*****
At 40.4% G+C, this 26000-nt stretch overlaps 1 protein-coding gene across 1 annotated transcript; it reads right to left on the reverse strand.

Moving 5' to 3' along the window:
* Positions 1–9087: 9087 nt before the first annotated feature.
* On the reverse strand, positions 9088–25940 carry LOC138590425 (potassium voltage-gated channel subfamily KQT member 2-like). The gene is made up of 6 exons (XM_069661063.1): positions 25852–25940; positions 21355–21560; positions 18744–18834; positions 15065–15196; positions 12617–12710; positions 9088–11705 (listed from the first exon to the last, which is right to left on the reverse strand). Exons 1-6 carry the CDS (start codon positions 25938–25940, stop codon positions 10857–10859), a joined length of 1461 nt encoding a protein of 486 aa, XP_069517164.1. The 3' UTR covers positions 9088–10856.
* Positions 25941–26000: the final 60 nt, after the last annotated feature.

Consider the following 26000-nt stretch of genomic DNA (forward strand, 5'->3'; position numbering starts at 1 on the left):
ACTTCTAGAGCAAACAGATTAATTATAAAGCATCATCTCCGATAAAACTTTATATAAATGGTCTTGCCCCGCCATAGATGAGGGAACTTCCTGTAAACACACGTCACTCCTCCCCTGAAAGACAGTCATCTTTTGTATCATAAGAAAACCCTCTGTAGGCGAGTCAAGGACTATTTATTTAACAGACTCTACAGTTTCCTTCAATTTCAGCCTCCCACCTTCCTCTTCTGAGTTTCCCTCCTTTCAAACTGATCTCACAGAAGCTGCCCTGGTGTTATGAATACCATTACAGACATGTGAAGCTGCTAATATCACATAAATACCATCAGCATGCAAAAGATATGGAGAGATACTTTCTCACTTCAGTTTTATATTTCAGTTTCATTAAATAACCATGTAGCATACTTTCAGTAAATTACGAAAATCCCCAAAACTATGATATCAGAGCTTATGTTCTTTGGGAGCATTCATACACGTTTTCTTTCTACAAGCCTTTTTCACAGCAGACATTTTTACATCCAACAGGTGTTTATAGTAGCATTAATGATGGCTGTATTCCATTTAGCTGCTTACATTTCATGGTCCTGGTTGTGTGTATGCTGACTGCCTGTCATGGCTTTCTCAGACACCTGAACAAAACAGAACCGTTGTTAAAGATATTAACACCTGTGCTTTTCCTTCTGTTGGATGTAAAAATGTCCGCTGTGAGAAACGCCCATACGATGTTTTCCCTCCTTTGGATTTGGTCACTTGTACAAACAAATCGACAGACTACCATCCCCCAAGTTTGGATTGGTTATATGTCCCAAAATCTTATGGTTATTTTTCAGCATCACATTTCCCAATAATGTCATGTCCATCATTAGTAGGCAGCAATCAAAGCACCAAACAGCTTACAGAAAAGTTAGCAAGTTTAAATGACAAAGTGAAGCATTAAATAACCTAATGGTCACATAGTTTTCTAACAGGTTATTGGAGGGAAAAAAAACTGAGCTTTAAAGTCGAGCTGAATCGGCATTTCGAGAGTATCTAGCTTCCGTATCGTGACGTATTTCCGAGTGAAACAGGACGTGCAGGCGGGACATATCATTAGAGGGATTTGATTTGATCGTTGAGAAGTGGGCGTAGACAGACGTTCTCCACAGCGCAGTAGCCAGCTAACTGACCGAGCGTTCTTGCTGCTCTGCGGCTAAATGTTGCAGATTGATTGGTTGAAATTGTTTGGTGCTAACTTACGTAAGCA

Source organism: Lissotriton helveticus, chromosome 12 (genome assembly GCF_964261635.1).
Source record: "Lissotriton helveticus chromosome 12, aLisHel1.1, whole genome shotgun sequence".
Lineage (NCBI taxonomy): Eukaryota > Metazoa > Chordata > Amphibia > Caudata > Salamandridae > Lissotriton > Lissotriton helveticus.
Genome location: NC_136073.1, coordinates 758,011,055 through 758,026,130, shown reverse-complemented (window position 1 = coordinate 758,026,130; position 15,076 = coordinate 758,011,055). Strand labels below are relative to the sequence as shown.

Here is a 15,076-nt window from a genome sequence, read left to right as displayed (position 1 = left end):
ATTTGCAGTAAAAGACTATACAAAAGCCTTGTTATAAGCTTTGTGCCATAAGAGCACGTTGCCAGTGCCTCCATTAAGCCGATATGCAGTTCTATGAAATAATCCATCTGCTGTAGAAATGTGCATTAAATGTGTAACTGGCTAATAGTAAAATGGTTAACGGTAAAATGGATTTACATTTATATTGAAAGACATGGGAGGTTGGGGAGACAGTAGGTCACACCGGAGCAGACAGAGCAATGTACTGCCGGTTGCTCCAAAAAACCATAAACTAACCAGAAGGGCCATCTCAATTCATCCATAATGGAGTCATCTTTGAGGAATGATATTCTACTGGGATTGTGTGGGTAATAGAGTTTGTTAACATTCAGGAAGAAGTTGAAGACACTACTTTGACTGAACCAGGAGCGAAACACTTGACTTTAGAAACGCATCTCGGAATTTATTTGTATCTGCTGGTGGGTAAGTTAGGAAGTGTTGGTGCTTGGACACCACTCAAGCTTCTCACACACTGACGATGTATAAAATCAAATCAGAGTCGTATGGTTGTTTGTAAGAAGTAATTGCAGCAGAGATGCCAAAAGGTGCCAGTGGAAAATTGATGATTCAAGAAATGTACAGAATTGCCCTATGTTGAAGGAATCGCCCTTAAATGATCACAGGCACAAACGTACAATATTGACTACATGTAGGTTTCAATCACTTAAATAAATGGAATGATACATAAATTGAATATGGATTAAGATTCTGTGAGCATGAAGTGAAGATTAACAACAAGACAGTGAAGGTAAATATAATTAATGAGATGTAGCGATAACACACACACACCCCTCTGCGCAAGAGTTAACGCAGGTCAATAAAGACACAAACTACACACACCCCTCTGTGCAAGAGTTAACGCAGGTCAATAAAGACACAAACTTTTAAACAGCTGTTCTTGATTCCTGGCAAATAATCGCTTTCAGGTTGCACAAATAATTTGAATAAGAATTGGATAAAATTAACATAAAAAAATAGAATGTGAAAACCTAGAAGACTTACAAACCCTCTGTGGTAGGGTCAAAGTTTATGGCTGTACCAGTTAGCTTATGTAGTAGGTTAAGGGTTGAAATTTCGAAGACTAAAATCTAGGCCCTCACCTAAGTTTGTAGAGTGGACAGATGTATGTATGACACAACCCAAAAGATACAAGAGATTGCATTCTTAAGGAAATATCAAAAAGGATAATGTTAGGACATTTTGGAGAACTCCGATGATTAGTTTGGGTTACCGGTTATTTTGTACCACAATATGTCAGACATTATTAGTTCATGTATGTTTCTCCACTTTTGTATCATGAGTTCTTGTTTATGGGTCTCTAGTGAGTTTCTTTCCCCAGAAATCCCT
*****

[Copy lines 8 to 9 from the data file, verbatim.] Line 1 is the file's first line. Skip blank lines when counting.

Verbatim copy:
Source organism: Lissotriton helveticus, chromosome 12 (genome assembly GCF_964261635.1).
Source record: "Lissotriton helveticus chromosome 12, aLisHel1.1, whole genome shotgun sequence".